Unlike most successful unarmed insurrections, Iran slid back under autocratic rule after the overthrow of the Shah. Now, hard-line clerics and their allies have themselves been challenged by a nonviolent pro-democracy movement. Like most governments facing popular challenges, rather than acknowledging their own failures, the Iranian regime has sought to blame outsiders for fomenting the resistance. Given the sordid history of U.S. interventionism in that country—including the overthrow of Iran’s last democratic government in 1953 in a CIA-backed military coup—some are taking those claims seriously. However, Iranians have engaged in nonviolent action for generations, not just in opposition to the Shah, but going back to the 1890–1892 boycotts against concessions to the British and the 1905–1908 Constitutional Revolution. There is little Americans can teach Iranians about such civil resistance.
Citing funding from Western governments and foundations, similar charges of powerful Western interests being responsible for nonviolent insurrections have also been made in regard to recent successful pro-democracy movements in Serbia, Georgia, and Ukraine.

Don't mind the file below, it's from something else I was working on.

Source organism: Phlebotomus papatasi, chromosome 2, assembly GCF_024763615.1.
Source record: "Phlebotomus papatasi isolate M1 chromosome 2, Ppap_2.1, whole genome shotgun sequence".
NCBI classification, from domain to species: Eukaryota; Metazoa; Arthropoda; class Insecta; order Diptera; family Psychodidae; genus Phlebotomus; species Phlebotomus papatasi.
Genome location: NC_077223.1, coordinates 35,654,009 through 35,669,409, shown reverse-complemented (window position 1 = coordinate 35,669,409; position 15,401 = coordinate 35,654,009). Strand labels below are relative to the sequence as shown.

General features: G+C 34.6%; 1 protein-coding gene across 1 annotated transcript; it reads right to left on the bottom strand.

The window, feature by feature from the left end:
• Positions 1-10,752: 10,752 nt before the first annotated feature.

However, while outside funding can be useful in enabling opposition groups to buy computers, print literature, and promote their work, it cannot cause a nonviolent liberal democratic revolution to take place any more than Soviet financial and material support for leftist movements in previous decades could cause an armed socialist revolution to take place.
Successful revolutions, whatever their ideological orientation, are the result of certain social conditions. Indeed, no amount of money could force hundreds of thousands of people to leave their jobs, homes, schools, and families to face down heavily armed police and tanks and put their bodies on the line. They must be motivated by a desire for change so strong they are willing to make the sacrifices and take the personal risks to bring it about.
In any case, there is no standardized formula for success that a foreign government could put together, since the history, culture, and political alignments of each country are unique. No foreign government can recruit or mobilize the large numbers of ordinary civilians necessary to build a movement capable of effectively challenging the established political leadership, much less of toppling a government.